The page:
PolluteLess.com Logo

Encouraging North Americans to Pollute Less, Consume Fewer Resources, and Use Less Energy since 2007.

(Better Late Than Never).
 
 

 

 

Health and Nutrition

Even though it is often not considered, what you eat has a BIG effect on how much you pollute. Changing your diet may have much more significant effects on your pollution level than many other popular suggestions.

Back

Do this

Because

Level of Change

Become a vegetarian or vegan Living on a diet free of meat or even free of all animal products requires MUCH less energy (and creates much less pollution) than living on a diet that includes meat. Raising animals requires significantly more space, more resources, more energy than growing vegetables. Farm animals and their production creates a large amount of green-house gases.
significant
Find a farmer in your area and buy direct Locally grown foods require much less transportation energy. Locally grown food (unless it is grown in fossil-fuel heated greenhouses) pollutes less. Even better if it is certified organic.
noticeable
Eat vegetables that are certified organic Human-made pesticides and fertilizers require energy and resources to be manufactured and distributed, and may pollute the air, soil, and water systems. Vegetables that are grown without those pesticides and fertilizers require less fossil energy to be grown and pollute less.
significant
Eat less dairy A cow has to give birth to a calve to continue to give milk. Around 50% of all born calves are male. To reduce the supply of bull calves and the waste of energy and resources to raise those bull calves, reduce the amount of dairy you consume. A cow produces easily 5 gallons of milk per day. That equals 5 gallons of milk, or 5 gallons of joghurt, or around one pound of butter per day. If you eat that much dairy per day, you should eat one bull calf every two years. If you eat less dairy, you can eat less bull calf. The question now is how to determine if the meat you eat is from a bull calf. And how much the bull calf weighed. If it was a calf.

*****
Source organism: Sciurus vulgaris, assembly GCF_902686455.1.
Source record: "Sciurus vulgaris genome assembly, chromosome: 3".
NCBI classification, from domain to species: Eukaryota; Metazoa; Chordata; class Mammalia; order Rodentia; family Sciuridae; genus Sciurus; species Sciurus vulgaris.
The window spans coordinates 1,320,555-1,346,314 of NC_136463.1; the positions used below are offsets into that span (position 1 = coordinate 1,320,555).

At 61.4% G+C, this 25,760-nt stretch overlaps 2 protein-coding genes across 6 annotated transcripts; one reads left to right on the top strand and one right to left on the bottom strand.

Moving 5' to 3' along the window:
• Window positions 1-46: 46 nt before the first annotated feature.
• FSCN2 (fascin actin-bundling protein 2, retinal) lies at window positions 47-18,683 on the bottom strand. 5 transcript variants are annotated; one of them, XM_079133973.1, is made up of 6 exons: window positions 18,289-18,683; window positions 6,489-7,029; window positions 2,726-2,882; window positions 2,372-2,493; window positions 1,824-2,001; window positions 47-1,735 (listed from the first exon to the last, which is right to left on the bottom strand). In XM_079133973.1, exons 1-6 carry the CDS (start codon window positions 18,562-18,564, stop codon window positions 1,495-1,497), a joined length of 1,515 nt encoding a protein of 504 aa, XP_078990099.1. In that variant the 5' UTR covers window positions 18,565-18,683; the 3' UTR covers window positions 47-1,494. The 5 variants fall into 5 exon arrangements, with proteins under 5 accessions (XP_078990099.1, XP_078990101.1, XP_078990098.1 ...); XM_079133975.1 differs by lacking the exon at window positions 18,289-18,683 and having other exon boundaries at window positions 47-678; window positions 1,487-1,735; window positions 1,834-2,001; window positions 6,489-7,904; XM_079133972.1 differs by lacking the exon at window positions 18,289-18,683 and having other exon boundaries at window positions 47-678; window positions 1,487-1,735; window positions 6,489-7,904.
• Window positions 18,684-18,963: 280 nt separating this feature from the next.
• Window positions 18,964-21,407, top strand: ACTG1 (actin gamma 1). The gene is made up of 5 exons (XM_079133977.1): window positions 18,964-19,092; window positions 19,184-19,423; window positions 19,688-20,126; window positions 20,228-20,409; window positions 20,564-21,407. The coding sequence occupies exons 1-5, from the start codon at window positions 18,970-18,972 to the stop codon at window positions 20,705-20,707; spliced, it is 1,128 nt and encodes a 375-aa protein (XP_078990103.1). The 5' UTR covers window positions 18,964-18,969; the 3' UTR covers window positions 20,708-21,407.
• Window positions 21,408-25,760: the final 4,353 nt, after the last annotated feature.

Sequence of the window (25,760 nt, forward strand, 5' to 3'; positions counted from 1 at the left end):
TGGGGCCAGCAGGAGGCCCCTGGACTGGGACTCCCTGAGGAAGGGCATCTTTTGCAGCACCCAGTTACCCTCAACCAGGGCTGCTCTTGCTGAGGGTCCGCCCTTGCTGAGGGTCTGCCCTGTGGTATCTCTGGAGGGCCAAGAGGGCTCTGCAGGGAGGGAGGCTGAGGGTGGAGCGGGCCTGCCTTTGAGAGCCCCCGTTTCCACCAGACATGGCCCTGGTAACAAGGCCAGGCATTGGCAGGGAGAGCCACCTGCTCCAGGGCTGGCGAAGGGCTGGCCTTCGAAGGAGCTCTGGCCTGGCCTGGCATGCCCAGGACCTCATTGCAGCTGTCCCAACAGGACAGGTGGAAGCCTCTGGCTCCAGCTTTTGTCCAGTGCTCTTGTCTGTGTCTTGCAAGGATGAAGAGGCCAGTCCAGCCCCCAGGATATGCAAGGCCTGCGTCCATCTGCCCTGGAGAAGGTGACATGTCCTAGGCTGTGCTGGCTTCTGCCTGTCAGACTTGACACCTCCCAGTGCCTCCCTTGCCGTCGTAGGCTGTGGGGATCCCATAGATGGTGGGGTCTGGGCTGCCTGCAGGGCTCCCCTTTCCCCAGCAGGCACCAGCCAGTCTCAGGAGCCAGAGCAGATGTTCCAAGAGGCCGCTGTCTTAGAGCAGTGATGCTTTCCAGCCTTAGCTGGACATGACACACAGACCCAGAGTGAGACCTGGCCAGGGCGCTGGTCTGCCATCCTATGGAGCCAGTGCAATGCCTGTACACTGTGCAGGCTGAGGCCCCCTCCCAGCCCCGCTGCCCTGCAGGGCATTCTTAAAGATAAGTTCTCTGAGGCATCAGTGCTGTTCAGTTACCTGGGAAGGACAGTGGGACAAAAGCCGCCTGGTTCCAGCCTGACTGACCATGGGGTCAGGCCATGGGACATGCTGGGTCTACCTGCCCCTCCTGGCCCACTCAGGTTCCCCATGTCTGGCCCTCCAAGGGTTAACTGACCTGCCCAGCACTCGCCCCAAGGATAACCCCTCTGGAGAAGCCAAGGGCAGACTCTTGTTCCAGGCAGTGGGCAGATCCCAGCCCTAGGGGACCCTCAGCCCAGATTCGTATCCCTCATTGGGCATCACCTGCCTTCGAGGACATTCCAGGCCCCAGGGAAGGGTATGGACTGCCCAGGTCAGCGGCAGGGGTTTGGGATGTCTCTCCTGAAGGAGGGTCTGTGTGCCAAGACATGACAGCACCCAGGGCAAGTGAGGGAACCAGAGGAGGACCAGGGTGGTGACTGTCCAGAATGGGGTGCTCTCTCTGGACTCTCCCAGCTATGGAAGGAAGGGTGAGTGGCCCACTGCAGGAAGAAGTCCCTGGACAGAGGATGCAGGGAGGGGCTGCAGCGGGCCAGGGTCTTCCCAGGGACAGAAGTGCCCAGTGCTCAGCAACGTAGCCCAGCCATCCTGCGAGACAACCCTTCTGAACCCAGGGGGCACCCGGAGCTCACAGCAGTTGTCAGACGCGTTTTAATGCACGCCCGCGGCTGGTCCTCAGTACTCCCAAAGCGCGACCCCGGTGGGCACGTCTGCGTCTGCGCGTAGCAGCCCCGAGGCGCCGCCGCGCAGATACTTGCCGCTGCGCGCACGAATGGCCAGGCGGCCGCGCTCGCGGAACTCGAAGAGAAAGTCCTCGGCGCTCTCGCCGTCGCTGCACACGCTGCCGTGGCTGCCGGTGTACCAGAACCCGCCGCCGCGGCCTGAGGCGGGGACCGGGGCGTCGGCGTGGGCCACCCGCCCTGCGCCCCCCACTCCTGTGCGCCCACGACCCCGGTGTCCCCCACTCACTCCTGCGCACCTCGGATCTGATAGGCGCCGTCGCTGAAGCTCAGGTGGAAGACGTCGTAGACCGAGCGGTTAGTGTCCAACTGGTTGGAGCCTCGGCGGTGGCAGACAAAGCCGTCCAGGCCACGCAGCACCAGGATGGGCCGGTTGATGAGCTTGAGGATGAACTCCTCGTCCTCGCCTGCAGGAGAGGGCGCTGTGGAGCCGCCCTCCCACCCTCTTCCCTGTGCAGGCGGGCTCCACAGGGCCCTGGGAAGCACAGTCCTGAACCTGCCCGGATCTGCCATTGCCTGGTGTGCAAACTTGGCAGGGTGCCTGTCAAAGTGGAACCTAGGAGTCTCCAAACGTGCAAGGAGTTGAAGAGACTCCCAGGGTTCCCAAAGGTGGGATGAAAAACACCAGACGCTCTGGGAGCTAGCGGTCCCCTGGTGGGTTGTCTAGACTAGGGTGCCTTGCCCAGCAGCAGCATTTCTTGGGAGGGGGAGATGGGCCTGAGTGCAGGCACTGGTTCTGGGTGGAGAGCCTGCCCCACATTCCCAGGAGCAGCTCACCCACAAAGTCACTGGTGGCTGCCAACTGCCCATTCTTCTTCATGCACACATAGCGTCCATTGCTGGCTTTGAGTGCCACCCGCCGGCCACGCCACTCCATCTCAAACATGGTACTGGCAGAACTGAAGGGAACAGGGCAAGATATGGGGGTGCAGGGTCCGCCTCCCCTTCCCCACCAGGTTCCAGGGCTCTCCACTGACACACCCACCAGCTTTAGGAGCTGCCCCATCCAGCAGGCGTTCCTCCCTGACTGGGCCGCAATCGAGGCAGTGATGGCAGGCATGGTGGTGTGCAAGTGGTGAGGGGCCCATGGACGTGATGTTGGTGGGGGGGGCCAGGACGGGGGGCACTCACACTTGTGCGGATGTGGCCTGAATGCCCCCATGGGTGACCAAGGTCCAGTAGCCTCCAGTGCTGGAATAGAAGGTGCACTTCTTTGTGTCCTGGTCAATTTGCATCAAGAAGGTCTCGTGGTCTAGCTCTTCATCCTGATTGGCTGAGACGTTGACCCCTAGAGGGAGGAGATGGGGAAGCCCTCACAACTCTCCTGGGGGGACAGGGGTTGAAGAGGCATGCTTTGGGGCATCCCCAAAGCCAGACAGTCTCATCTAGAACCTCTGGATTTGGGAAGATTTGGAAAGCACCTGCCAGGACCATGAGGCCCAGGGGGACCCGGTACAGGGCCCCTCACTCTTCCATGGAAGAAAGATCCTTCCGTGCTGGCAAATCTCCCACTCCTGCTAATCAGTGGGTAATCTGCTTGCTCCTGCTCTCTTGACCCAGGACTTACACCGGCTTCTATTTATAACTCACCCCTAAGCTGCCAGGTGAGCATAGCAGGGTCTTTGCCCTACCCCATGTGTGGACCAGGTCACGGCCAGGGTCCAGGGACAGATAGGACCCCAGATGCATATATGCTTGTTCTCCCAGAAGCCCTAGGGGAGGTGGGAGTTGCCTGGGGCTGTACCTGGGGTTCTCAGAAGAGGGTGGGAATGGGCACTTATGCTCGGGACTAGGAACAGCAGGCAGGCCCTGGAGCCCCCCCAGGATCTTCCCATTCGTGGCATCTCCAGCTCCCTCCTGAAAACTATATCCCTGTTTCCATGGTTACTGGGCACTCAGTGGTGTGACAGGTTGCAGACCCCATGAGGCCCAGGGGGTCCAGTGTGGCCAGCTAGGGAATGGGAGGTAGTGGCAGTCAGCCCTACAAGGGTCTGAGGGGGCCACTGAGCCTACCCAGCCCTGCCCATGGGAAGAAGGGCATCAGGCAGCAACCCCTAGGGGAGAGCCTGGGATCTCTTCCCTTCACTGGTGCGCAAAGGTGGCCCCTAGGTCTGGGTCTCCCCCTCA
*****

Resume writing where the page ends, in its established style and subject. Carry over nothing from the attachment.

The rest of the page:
noticeable
Eat meat only from animals you hunted Wild animals live their lives outside and eat what they find. Generally that is healthier than what traditional (non-organic) farmers give their animals and it requires no fossil fuel energy to be manufactured.
significant
Eat organically grown meat Meat from organic farms comes from animals that ate naturally grown feed. There are much fewer animals per acre on an organic farm. The meat may be more expensive, but there is less pollution involved because there are fewer animals and less artifical feed involved.
noticeable
Eat the whole animal Meat production pollutes. If you eat more of the animal, you have to raise fewer animals. Fewer animals raised results in less pollution.
noticeable
Eat food that does not look perfect Go ahead and judge the fruit by its look. If it looks perfect (the way you see it in high gloss catalogs or magazines) it is most likely from a plant that was helped with pesticides to grow such perfect fruit and it is most likely waxed. Pesticide use pollutes.
not enough
Stay away from nail salons Nail polish and nail polish removers use solvents that are toxic, carcinogenic, mutagenic, and are, after you got a small dose while in the store, exhausted to the outside.
noticeable
Destroy antibiotics Sooner or later some diseases will be resistant to antibiotics that are constantly added to our environment and pollution will increase because people get sick, need to travel, end up in the hospital, etc. Do not pour antibiotic liquids or pills down the drain or throw in the trash. Boil or microwave the antibiotics before you throw them out.
not enough
Stay out of the hospital Hospitals pollute by using a lot of energy and resources and you have no control over this. For understandable reasons, the protection of the environment is not a priority of a hospital. However, if you have the choice and can get healthy at home, do it.
not enough

 

Back to Tips, Tricks, and Advice